The fight against HIV/AIDS is not yet over.

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by Morongoa Selepe (Jesuit Institute)


On December 1, we commemorate World AIDS Day. The global community unites to fight against HIV/AIDS, show support to people living and affected by HIV/AIDS and remember those that have died. Over the last two years, we have been dealing with the Covid-19 pandemic; it might seem like we have become forgetful of the HIV/AIDS epidemic that continues to affect our lives and communities. Efforts and resources have been focused on responding to Covid-19, rightly so, but we should never drop the ball when addressing and dealing with other diseases, especially HIV/AIDS. 

South Africa has the most significant number of people living with HIV/AIDS, an estimated 7.5 million people in South Africa are infected with HIV/AIDS. This fight is far from being over or won. We should agree that teenage pregnancy is a major concern in the fight against HIV/ AIDS. Rural areas and villages remain a concern due to the lack of access to information and services. Socio-economic challenges such as poverty, inequality and unemployment must be dealt with to help eradicate HIV/AIDS effectively. We must work towards ending stigma as these impact implementing programmes to eliminate and deal with HIV/AIDS.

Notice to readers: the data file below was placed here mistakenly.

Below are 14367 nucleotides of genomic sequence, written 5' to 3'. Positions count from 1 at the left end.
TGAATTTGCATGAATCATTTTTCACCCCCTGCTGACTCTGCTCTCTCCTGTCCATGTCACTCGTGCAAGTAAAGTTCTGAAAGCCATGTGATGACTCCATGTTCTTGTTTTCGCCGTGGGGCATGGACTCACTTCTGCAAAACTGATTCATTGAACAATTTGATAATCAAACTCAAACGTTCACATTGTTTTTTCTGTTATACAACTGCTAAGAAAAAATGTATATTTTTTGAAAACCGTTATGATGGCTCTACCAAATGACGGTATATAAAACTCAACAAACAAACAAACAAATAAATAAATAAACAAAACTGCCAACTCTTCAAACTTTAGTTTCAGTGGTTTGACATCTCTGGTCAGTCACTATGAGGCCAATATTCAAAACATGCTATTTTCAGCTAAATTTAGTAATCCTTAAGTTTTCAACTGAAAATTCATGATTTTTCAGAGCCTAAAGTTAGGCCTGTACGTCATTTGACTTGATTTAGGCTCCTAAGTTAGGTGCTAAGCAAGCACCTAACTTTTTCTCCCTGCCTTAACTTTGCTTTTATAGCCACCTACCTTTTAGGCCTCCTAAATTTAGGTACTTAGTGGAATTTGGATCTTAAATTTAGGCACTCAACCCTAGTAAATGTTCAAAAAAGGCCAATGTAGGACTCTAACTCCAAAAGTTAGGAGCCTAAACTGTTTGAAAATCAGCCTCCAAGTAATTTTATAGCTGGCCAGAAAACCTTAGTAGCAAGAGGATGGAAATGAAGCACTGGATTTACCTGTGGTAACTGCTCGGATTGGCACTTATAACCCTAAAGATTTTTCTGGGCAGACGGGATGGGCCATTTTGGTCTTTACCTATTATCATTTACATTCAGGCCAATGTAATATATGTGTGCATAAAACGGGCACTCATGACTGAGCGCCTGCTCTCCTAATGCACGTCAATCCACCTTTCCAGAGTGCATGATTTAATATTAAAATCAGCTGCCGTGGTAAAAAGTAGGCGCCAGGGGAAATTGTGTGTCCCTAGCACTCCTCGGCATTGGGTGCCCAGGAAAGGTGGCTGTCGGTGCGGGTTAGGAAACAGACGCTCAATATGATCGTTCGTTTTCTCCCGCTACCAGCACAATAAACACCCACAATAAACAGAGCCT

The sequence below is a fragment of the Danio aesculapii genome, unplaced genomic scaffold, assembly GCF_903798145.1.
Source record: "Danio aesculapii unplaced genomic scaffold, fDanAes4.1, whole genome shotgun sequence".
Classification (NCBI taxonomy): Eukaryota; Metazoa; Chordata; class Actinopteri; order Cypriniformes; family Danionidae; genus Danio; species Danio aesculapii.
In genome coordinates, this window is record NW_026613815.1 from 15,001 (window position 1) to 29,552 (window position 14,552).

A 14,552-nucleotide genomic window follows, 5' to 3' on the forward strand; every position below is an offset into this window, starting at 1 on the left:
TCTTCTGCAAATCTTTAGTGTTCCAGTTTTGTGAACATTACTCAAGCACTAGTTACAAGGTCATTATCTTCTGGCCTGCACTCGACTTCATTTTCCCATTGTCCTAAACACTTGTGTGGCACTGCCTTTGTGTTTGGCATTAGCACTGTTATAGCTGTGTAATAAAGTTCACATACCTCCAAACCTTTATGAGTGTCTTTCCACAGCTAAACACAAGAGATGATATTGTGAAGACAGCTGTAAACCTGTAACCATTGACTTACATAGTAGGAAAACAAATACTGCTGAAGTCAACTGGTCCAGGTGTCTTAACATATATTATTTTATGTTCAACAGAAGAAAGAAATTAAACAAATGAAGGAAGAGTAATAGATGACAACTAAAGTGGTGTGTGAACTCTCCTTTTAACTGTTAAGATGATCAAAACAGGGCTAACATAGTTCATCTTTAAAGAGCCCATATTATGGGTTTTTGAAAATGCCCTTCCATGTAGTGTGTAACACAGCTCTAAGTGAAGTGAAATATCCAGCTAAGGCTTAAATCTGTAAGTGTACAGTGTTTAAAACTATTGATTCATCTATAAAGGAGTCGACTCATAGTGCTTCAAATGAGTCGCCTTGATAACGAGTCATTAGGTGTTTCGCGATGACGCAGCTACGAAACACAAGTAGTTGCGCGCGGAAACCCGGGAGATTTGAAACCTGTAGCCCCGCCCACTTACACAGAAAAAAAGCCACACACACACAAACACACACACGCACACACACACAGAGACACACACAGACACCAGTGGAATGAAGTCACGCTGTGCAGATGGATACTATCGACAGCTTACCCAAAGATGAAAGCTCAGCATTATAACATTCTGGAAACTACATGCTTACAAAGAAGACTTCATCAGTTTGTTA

UNAIDS said we need to eradicate HIV/AIDS by 2030; this will not happen as a lot of work still needs to be done. It is essential to notice the progress made in dealing with HIV/AIDS globally and in our South African context. Part of the progress in South Africa is the increased availability of antiretroviral (ARV) treatment to people infected with HIV; this helps their quality of life and increases their life expectancy. 

Among those infected in South Africa, young people between the ages of 15 to 25 make up the most considerable portion of people infected with HIV, the majority being women. Young people have access to information, so why are they getting infected? Have we taken it for granted that people know about HIV/AIDS? We must go back to educating people, especially children and youth, about HIV. However, education alone, as we have witnessed in the past, is not enough; more emphasis should be placed on behavioural change. 

Behaviour change cannot be overemphasised in the fight to end HIV infections. Young people need to be equipped with resources to make better life choices. For example, some young people are afraid to get pregnant because they will be seen, but they are not scared to get HIV. We also need to mention the blesser (sugar daddy) phenomenon as one of the challenges to fighting infections in South Africa. The blesser phenomenon is one of the critical indicators of how socio-economic factors contribute to the infection rate among young people. 

We need to understand why young people are infected to help them; we need more young people engaged in speaking to other young people. The theme for World AIDS Day 2022 is “equalise’. This is a call to leaders and ourselves to admit and address inequalities in our societies, posing a challenge to eradicating HIV/AIDS. May we respond to this call.
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